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Monday, March 12, 2012

Violas and irises all in a row

Decoy viola picture
Well, now, this is certainly embarrassing.

I'm not sure how it happened and wonder if it was caused by some unseen force (garden fairies) at work in my garden, playing tricks on me.

That's one possible explanation.

The other possible explanation is that I did this in some sort of subconscious gardening-in-a-hurry state of mind as I quickly planted bulbs last fall.

As a long time vegetable gardener, my natural, self-taught method of planting falls along these lines. I call it Straight-line Obsessive Planting or SLOP.  Apparently, being aware of a tendency toward SLOP doesn't prevent a gardener from planting bulbs in straight rows.

Here is the embarrassing evidence.

Lovely irises, in this case Iris reticulata 'Natascha', have some how ended up in a row formation.  I would have bet money that I dug one big hole last fall, which I did, and scattered these bulbs in the hole in some kind of a non-linear, random fashion.

Apparently, " non-linear, random fashion" means slightly crooked rows.

Too late now, violas and irises all in a row.

Violas, you say?

I planted three flats of violas out and about in the garden here and there and everywhere in preparation for Easter festivities in my garden on April 8th.  I hope the violas aren't truly "all in a row".

If they are all in a row, maybe I should dig them up and try again.


I may need  Dr. Hortfreud to guide me the next time I plant something other than vegetables. These natural tendencies are apparently often difficult to overcome on one's own.

16 comments:

Sharon@SproutsandWildlings said...

When I read your posts, my husband looks at me like I've gone to the loony bin. Thanks for another great laugh!

Leslie said...

Maybe you could think of something to add in and blur the lines?

The Bama Gardener said...

HAHA! I am a SLOP planter too mostly by accident. By the time I realize it I just can't pull everything up and move it. I agree with Leslie, I just put extra stuff in between it to make it not look so even-steven.

Andrea said...

Oh i should remember that acronym, SLOP, most of us are SLOPs! Whatever, i love the color of that viola.

donna said...

At least you won't be accused of planting the bulbs too close together:)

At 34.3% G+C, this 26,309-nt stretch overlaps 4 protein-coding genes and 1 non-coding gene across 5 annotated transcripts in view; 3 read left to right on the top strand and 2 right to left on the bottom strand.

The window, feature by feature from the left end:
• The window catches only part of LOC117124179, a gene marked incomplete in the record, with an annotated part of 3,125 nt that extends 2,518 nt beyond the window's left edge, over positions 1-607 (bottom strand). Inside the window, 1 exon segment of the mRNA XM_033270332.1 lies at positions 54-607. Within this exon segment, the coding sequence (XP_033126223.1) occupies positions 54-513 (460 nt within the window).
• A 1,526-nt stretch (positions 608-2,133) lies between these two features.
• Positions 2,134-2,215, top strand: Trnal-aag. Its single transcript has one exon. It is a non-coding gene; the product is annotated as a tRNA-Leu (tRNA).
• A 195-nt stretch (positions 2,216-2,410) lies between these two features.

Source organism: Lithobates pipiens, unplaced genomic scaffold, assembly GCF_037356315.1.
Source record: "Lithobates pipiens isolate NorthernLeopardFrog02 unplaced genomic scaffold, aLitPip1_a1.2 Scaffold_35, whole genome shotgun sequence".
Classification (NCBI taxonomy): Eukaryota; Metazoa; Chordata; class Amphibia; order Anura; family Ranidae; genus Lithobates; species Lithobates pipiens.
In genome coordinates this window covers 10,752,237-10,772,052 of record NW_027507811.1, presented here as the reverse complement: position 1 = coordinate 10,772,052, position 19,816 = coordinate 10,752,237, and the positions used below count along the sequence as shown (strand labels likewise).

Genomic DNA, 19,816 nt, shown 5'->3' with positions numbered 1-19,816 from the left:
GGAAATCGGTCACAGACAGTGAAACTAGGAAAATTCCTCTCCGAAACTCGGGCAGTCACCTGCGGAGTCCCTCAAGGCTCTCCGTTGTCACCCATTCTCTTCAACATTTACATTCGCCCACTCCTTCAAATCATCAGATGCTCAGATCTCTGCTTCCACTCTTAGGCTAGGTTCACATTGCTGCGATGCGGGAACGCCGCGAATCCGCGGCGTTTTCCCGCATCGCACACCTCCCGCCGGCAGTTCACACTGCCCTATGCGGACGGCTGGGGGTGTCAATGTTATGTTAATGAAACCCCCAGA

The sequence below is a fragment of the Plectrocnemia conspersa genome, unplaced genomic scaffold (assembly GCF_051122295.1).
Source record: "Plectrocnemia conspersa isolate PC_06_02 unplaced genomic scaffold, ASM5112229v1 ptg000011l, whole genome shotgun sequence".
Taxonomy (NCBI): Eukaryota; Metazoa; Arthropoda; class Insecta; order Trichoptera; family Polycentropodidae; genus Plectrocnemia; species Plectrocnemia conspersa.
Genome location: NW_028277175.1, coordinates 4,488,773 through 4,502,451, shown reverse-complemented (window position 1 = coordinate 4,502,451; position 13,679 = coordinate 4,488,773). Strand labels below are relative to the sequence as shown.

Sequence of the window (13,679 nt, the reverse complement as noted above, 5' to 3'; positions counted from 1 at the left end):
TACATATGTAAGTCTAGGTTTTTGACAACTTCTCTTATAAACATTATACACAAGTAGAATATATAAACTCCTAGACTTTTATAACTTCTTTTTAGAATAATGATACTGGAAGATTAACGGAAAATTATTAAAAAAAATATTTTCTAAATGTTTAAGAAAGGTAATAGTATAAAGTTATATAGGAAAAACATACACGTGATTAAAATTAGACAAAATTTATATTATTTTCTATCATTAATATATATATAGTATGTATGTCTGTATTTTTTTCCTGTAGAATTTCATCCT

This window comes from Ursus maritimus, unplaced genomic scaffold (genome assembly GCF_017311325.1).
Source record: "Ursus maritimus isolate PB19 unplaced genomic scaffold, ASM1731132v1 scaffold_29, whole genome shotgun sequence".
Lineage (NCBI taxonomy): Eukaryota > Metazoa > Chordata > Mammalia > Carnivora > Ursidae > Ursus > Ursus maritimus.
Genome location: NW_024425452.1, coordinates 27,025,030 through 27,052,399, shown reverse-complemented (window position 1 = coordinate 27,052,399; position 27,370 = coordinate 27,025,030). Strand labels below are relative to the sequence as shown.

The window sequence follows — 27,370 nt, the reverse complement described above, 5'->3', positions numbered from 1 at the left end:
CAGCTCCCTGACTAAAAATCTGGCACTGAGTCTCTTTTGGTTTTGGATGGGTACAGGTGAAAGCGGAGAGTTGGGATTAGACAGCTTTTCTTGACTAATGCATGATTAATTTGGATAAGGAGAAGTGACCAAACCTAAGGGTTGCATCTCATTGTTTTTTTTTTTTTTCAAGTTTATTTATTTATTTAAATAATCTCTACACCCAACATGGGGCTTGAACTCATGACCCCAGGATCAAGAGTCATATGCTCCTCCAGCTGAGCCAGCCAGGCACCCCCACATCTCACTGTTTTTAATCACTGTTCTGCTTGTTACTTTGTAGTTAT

Violas and pansies always make me smile, especially with the sun shining on them.

My first comment disappeared. Hope you don't get it twice now.

Zoo Horticulture said...

Carol - your post had me laughing out loud this morning. Thanks for the little pick me up!

Lisa at Greenbow said...

Hopefully by April 8 they will have filled in and be so full of blooms that you won't notice those lines.

Gail said...

Carol, I think Lisa is onto something~They will fill in nicely.

Lona said...

I do the same thing every time. Then when they are up and growing I groan to myself "cluster them Lona". LOL!

spurge said...

That is too funny - I do the same thing all the time, even though I HATE how it looks when things are planted in geometric patterns! Natural is so hard to achieve.

Lisa said...

I think you are right - the fairies probably replanted your random order with straight lines, playing a trick on you! Thanks for the chuckle.

Dee/reddirtramblings said...

This post made me smile knowing you as I do. Those irises are sweet, but so orderly.~~Dee

Ms. Wis./Each Little World said...

I'm sure it must be the result of overactive squirrels during this mild winter!

Corner Gardener Sue said...

I think they look quite pretty. I myself am unable to do straight lines, but I do attempt to when I plant my veggies. They usually take an angle of some kind.

Anonymous said...

Give them time. They will "randomize" them selves as they fill in over the years

Deirdre

Heather said...

I vote to blame the squirrels. I know *I* didn't plant all those bulbs in my backyard in a bunch of straight lines.

I would like a SLOP gardener t-shirt. Surely one of the graphic designers amongst us could get on that?